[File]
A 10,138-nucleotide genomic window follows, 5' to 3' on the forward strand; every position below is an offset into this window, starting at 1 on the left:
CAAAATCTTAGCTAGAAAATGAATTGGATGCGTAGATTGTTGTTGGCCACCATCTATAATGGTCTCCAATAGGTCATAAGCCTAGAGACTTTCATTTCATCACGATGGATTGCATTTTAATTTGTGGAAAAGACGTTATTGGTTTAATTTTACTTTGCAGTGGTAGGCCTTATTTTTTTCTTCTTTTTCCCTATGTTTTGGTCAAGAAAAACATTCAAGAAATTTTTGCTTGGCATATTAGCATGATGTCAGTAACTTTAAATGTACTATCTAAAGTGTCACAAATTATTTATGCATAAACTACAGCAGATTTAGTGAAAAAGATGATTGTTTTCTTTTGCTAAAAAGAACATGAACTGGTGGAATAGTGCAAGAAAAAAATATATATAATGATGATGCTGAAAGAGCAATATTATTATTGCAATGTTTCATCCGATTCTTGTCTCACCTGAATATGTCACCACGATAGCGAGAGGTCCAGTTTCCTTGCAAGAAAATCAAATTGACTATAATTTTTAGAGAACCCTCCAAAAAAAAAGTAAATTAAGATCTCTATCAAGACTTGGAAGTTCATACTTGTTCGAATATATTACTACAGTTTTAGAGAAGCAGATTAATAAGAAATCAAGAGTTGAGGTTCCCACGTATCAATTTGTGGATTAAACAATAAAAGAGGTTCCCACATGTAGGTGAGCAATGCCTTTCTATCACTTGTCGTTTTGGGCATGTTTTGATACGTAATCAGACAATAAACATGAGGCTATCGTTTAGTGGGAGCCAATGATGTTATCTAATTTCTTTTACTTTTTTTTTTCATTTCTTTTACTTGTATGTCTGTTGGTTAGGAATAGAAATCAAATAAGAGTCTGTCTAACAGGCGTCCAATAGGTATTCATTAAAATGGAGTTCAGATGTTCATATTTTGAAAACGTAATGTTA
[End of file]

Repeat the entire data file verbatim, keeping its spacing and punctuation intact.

A 10,138-nucleotide genomic window follows, 5' to 3' on the forward strand; every position below is an offset into this window, starting at 1 on the left:
CAAAATCTTAGCTAGAAAATGAATTGGATGCGTAGATTGTTGTTGGCCACCATCTATAATGGTCTCCAATAGGTCATAAGCCTAGAGACTTTCATTTCATCACGATGGATTGCATTTTAATTTGTGGAAAAGACGTTATTGGTTTAATTTTACTTTGCAGTGGTAGGCCTTATTTTTTTCTTCTTTTTCCCTATGTTTTGGTCAAGAAAAACATTCAAGAAATTTTTGCTTGGCATATTAGCATGATGTCAGTAACTTTAAATGTACTATCTAAAGTGTCACAAATTATTTATGCATAAACTACAGCAGATTTAGTGAAAAAGATGATTGTTTTCTTTTGCTAAAAAGAACATGAACTGGTGGAATAGTGCAAGAAAAAAATATATATAATGATGATGCTGAAAGAGCAATATTATTATTGCAATGTTTCATCCGATTCTTGTCTCACCTGAATATGTCACCACGATAGCGAGAGGTCCAGTTTCCTTGCAAGAAAATCAAATTGACTATAATTTTTAGAGAACCCTCCAAAAAAAAAGTAAATTAAGATCTCTATCAAGACTTGGAAGTTCATACTTGTTCGAATATATTACTACAGTTTTAGAGAAGCAGATTAATAAGAAATCAAGAGTTGAGGTTCCCACGTATCAATTTGTGGATTAAACAATAAAAGAGGTTCCCACATGTAGGTGAGCAATGCCTTTCTATCACTTGTCGTTTTGGGCATGTTTTGATACGTAATCAGACAATAAACATGAGGCTATCGTTTAGTGGGAGCCAATGATGTTATCTAATTTCTTTTACTTTTTTTTTTCATTTCTTTTACTTGTATGTCTGTTGGTTAGGAATAGAAATCAAATAAGAGTCTGTCTAACAGGCGTCCAATAGGTATTCATTAAAATGGAGTTCAGATGTTCATATTTTGAAAACGTAATGTTA